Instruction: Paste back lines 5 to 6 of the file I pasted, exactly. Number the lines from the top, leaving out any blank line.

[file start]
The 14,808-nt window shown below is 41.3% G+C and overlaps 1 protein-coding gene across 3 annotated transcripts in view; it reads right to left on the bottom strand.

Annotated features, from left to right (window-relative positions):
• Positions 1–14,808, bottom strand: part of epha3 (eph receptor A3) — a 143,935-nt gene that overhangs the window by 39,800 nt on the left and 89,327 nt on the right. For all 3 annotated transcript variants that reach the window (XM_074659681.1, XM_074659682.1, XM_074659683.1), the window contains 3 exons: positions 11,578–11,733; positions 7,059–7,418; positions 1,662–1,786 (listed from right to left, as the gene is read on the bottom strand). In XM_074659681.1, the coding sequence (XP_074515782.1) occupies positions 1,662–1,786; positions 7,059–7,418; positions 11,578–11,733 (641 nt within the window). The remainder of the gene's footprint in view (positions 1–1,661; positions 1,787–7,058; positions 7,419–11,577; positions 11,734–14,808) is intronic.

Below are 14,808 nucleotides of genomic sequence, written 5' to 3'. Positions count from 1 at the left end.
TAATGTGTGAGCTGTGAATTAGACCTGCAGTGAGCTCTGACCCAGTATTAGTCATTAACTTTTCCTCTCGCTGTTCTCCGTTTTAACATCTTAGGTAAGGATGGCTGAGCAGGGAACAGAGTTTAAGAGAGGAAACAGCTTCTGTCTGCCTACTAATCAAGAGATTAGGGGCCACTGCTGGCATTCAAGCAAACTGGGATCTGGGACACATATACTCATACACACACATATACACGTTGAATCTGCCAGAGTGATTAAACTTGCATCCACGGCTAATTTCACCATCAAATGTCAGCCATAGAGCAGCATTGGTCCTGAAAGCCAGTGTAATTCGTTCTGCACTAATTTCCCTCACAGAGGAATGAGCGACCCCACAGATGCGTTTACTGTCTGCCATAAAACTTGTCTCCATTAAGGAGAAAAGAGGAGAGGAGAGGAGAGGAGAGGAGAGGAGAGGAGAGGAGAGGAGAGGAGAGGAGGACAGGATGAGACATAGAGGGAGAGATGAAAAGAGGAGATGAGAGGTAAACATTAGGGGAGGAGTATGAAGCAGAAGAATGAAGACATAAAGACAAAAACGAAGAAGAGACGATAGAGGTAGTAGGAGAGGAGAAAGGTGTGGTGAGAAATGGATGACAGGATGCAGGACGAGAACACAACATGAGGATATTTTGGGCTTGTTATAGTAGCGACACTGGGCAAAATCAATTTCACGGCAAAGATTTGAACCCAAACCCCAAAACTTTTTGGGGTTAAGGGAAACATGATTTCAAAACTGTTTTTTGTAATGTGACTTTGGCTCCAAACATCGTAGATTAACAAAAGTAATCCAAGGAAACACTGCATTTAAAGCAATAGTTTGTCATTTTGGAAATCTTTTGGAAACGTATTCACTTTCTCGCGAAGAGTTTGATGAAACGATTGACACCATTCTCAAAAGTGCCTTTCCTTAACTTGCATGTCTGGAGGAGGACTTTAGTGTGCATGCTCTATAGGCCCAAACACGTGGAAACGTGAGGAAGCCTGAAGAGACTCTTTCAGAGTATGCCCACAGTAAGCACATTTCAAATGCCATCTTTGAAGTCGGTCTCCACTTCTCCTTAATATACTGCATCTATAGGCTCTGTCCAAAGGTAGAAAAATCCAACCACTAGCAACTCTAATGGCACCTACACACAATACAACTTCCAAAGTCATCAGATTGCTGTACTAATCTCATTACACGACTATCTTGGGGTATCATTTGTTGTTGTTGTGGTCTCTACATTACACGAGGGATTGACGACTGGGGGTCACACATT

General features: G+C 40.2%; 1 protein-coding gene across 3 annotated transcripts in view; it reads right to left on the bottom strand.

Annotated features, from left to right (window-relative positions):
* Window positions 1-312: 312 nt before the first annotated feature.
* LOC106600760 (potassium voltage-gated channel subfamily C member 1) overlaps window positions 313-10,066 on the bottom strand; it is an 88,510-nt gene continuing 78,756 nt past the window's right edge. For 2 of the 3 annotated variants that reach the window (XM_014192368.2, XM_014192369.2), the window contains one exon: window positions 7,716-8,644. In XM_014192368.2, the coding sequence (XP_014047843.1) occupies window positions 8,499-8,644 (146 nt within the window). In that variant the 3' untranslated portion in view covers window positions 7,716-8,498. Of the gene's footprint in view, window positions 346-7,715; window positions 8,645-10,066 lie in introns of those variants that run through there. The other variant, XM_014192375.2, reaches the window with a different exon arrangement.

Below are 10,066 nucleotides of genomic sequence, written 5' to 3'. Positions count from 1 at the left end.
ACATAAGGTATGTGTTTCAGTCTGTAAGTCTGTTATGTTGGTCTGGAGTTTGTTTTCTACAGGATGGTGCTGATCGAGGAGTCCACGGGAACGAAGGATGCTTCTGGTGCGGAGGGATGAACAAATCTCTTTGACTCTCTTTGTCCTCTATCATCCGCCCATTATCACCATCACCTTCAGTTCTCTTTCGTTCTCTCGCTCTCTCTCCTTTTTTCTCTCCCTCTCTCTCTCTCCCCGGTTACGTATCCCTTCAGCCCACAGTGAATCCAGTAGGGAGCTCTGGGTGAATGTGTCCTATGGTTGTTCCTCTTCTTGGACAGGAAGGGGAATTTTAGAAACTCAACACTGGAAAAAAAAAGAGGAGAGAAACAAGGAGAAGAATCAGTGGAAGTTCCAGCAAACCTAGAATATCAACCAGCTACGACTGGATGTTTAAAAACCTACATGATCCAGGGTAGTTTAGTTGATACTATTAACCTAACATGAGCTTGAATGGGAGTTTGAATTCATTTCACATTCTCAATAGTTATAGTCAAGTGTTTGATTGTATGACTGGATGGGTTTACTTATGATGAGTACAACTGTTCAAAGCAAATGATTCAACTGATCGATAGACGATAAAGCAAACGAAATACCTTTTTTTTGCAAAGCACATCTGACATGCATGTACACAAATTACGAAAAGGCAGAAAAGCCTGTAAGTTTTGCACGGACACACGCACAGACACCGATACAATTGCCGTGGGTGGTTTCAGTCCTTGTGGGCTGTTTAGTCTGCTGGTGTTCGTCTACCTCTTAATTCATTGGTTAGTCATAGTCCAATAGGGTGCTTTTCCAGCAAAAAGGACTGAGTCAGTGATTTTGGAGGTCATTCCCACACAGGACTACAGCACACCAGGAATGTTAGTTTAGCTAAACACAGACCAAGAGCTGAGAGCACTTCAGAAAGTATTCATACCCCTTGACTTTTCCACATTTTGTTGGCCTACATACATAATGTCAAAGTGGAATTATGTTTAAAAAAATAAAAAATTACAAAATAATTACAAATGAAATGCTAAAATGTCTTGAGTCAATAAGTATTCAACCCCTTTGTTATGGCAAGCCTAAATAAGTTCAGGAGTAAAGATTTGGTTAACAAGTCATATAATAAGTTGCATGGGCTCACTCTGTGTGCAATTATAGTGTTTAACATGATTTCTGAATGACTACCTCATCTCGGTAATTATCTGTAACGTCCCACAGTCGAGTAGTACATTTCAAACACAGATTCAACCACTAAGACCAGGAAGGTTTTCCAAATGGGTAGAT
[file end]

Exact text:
TAATGTGTGAGCTGTGAATTAGACCTGCAGTGAGCTCTGACCCAGTATTAGTCATTAACTTTTCCTCTCGCTGTTCTCCGTTTTAACATCTTAGGTAAGGATGGCTGAGCAGGGAACAGAGTTTAAGAGAGGAAACAGCTTCTGTCTGCCTACTAATCAAGAGATTAGGGGCCACTGCTGGCATTCAAGCAAACTGGGATCTGGGACACATATACTCATACACACACATATACACGTTGAATCTGCCAGAGTGATTAAACTTGCATCCACGGCTAATTTCACCATCAAATGTCAGCCATAGAGCAGCATTGGTCCTGAAAGCCAGTGTAATTCGTTCTGCACTAATTTCCCTCACAGAGGAATGAGCGACCCCACAGATGCGTTTACTGTCTGCCATAAAACTTGTCTCCATTAAGGAGAAAAGAGGAGAGGAGAGGAGAGGAGAGGAGAGGAGAGGAGAGGAGAGGAGAGGAGAGGAGGACAGGATGAGACATAGAGGGAGAGATGAAAAGAGGAGATGAGAGGTAAACATTAGGGGAGGAGTATGAAGCAGAAGAATGAAGACATAAAGACAAAAACGAAGAAGAGACGATAGAGGTAGTAGGAGAGGAGAAAGGTGTGGTGAGAAATGGATGACAGGATGCAGGACGAGAACACAACATGAGGATATTTTGGGCTTGTTATAGTAGCGACACTGGGCAAAATCAATTTCACGGCAAAGATTTGAACCCAAACCCCAAAACTTTTTGGGGTTAAGGGAAACATGATTTCAAAACTGTTTTTTGTAATGTGACTTTGGCTCCAAACATCGTAGATTAACAAAAGTAATCCAAGGAAACACTGCATTTAAAGCAATAGTTTGTCATTTTGGAAATCTTTTGGAAACGTATTCACTTTCTCGCGAAGAGTTTGATGAAACGATTGACACCATTCTCAAAAGTGCCTTTCCTTAACTTGCATGTCTGGAGGAGGACTTTAGTGTGCATGCTCTATAGGCCCAAACACGTGGAAACGTGAGGAAGCCTGAAGAGACTCTTTCAGAGTATGCCCACAGTAAGCACATTTCAAATGCCATCTTTGAAGTCGGTCTCCACTTCTCCTTAATATACTGCATCTATAGGCTCTGTCCAAAGGTAGAAAAATCCAACCACTAGCAACTCTAATGGCACCTACACACAATACAACTTCCAAAGTCATCAGATTGCTGTACTAATCTCATTACACGACTATCTTGGGGTATCATTTGTTGTTGTTGTGGTCTCTACATTACACGAGGGATTGACGACTGGGGGTCACACATT

General features: G+C 40.2%; 1 protein-coding gene across 3 annotated transcripts in view; it reads right to left on the bottom strand.